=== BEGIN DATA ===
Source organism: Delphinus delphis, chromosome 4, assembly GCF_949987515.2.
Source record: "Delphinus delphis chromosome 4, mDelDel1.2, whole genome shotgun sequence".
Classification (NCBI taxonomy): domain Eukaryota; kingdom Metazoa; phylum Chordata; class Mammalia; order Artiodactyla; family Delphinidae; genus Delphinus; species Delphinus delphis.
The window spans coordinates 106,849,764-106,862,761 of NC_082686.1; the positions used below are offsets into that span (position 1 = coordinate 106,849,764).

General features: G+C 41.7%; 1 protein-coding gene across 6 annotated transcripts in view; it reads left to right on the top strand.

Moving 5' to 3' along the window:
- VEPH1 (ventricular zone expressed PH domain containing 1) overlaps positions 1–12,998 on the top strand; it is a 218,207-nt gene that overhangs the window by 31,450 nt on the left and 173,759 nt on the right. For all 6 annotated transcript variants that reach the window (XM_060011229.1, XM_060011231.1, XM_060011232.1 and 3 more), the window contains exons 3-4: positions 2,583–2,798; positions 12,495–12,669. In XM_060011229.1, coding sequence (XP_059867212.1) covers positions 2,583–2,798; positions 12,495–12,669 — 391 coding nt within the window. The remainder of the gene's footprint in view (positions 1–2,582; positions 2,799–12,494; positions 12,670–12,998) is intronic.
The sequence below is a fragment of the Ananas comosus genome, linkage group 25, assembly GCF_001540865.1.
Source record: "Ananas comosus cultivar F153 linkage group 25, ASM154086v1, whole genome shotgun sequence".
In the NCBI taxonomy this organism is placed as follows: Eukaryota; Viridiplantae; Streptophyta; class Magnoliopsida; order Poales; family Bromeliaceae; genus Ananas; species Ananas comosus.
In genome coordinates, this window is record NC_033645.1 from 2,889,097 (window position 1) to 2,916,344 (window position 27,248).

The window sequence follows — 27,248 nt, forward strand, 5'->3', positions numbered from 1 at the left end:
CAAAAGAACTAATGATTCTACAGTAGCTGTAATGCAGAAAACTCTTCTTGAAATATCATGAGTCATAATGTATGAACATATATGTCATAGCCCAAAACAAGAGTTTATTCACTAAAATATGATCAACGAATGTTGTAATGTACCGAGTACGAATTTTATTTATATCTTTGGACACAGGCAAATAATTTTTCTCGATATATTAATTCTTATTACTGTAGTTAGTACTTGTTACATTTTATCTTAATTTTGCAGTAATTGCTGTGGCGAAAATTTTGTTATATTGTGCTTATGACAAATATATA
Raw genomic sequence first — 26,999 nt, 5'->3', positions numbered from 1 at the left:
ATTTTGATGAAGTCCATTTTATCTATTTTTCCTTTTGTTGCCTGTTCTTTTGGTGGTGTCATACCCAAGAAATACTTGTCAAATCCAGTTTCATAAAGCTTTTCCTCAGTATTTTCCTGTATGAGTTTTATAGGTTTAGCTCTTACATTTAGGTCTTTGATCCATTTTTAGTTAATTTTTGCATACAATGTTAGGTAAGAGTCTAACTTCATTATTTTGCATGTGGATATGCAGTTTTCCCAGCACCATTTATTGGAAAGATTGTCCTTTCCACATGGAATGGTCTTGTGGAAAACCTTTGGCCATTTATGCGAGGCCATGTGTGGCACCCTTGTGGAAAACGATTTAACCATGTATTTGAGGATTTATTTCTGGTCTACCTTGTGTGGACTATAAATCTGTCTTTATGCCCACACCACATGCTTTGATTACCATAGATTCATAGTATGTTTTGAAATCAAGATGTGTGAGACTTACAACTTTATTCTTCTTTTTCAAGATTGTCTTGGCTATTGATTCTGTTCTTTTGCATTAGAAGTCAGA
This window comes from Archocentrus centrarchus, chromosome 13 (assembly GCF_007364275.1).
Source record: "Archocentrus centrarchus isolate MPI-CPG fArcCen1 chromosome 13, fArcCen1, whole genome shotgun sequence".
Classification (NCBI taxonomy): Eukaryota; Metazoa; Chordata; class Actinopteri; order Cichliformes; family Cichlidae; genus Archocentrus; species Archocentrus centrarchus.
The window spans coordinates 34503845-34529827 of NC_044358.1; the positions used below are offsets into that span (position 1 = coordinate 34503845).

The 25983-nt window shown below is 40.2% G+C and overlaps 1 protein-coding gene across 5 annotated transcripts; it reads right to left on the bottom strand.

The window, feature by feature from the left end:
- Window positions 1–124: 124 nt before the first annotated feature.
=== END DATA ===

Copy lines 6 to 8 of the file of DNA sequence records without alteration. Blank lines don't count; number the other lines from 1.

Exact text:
Moving 5' to 3' along the window:
- VEPH1 (ventricular zone expressed PH domain containing 1) overlaps positions 1–12,998 on the top strand; it is a 218,207-nt gene that overhangs the window by 31,450 nt on the left and 173,759 nt on the right. For all 6 annotated transcript variants that reach the window (XM_060011229.1, XM_060011231.1, XM_060011232.1 and 3 more), the window contains exons 3-4: positions 2,583–2,798; positions 12,495–12,669. In XM_060011229.1, coding sequence (XP_059867212.1) covers positions 2,583–2,798; positions 12,495–12,669 — 391 coding nt within the window. The remainder of the gene's footprint in view (positions 1–2,582; positions 2,799–12,494; positions 12,670–12,998) is intronic.
The sequence below is a fragment of the Ananas comosus genome, linkage group 25, assembly GCF_001540865.1.